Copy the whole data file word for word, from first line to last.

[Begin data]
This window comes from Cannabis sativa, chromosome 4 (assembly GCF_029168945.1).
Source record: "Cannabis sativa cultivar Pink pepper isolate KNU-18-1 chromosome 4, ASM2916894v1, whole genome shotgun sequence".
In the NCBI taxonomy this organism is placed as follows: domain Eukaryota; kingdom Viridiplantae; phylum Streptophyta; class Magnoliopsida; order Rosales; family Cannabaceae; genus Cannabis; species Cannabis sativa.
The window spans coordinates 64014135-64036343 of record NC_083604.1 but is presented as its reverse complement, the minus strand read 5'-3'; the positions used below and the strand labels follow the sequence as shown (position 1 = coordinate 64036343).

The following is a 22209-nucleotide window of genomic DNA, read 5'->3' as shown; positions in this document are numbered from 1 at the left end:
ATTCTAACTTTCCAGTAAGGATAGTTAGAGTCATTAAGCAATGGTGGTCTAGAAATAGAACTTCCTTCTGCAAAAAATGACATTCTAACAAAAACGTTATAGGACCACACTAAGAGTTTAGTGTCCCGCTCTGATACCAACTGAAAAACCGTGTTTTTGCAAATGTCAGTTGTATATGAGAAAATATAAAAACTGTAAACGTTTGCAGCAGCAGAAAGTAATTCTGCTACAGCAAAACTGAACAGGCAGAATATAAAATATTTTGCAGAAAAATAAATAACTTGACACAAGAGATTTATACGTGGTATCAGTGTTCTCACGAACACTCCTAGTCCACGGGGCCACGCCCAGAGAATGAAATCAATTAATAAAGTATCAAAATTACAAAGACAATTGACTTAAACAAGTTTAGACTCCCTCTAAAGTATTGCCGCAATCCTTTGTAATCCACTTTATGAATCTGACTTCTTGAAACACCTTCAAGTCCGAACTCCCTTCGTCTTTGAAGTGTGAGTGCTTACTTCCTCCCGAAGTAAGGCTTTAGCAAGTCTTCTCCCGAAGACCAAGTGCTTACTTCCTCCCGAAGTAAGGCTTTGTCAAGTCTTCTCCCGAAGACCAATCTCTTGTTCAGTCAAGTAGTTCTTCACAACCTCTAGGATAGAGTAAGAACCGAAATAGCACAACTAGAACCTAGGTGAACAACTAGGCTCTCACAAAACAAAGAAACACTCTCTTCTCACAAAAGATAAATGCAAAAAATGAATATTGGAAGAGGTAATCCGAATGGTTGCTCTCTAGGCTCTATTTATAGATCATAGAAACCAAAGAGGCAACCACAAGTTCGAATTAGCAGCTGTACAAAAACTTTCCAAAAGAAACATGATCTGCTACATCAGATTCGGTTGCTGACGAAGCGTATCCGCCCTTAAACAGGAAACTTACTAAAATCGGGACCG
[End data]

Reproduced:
This window comes from Cannabis sativa, chromosome 4 (assembly GCF_029168945.1).
Source record: "Cannabis sativa cultivar Pink pepper isolate KNU-18-1 chromosome 4, ASM2916894v1, whole genome shotgun sequence".
In the NCBI taxonomy this organism is placed as follows: domain Eukaryota; kingdom Viridiplantae; phylum Streptophyta; class Magnoliopsida; order Rosales; family Cannabaceae; genus Cannabis; species Cannabis sativa.
The window spans coordinates 64014135-64036343 of record NC_083604.1 but is presented as its reverse complement, the minus strand read 5'-3'; the positions used below and the strand labels follow the sequence as shown (position 1 = coordinate 64036343).

The following is a 22209-nucleotide window of genomic DNA, read 5'->3' as shown; positions in this document are numbered from 1 at the left end:
ATTCTAACTTTCCAGTAAGGATAGTTAGAGTCATTAAGCAATGGTGGTCTAGAAATAGAACTTCCTTCTGCAAAAAATGACATTCTAACAAAAACGTTATAGGACCACACTAAGAGTTTAGTGTCCCGCTCTGATACCAACTGAAAAACCGTGTTTTTGCAAATGTCAGTTGTATATGAGAAAATATAAAAACTGTAAACGTTTGCAGCAGCAGAAAGTAATTCTGCTACAGCAAAACTGAACAGGCAGAATATAAAATATTTTGCAGAAAAATAAATAACTTGACACAAGAGATTTATACGTGGTATCAGTGTTCTCACGAACACTCCTAGTCCACGGGGCCACGCCCAGAGAATGAAATCAATTAATAAAGTATCAAAATTACAAAGACAATTGACTTAAACAAGTTTAGACTCCCTCTAAAGTATTGCCGCAATCCTTTGTAATCCACTTTATGAATCTGACTTCTTGAAACACCTTCAAGTCCGAACTCCCTTCGTCTTTGAAGTGTGAGTGCTTACTTCCTCCCGAAGTAAGGCTTTAGCAAGTCTTCTCCCGAAGACCAAGTGCTTACTTCCTCCCGAAGTAAGGCTTTGTCAAGTCTTCTCCCGAAGACCAATCTCTTGTTCAGTCAAGTAGTTCTTCACAACCTCTAGGATAGAGTAAGAACCGAAATAGCACAACTAGAACCTAGGTGAACAACTAGGCTCTCACAAAACAAAGAAACACTCTCTTCTCACAAAAGATAAATGCAAAAAATGAATATTGGAAGAGGTAATCCGAATGGTTGCTCTCTAGGCTCTATTTATAGATCATAGAAACCAAAGAGGCAACCACAAGTTCGAATTAGCAGCTGTACAAAAACTTTCCAAAAGAAACATGATCTGCTACATCAGATTCGGTTGCTGACGAAGCGTATCCGCCCTTAAACAGGAAACTTACTAAAATCGGGACCG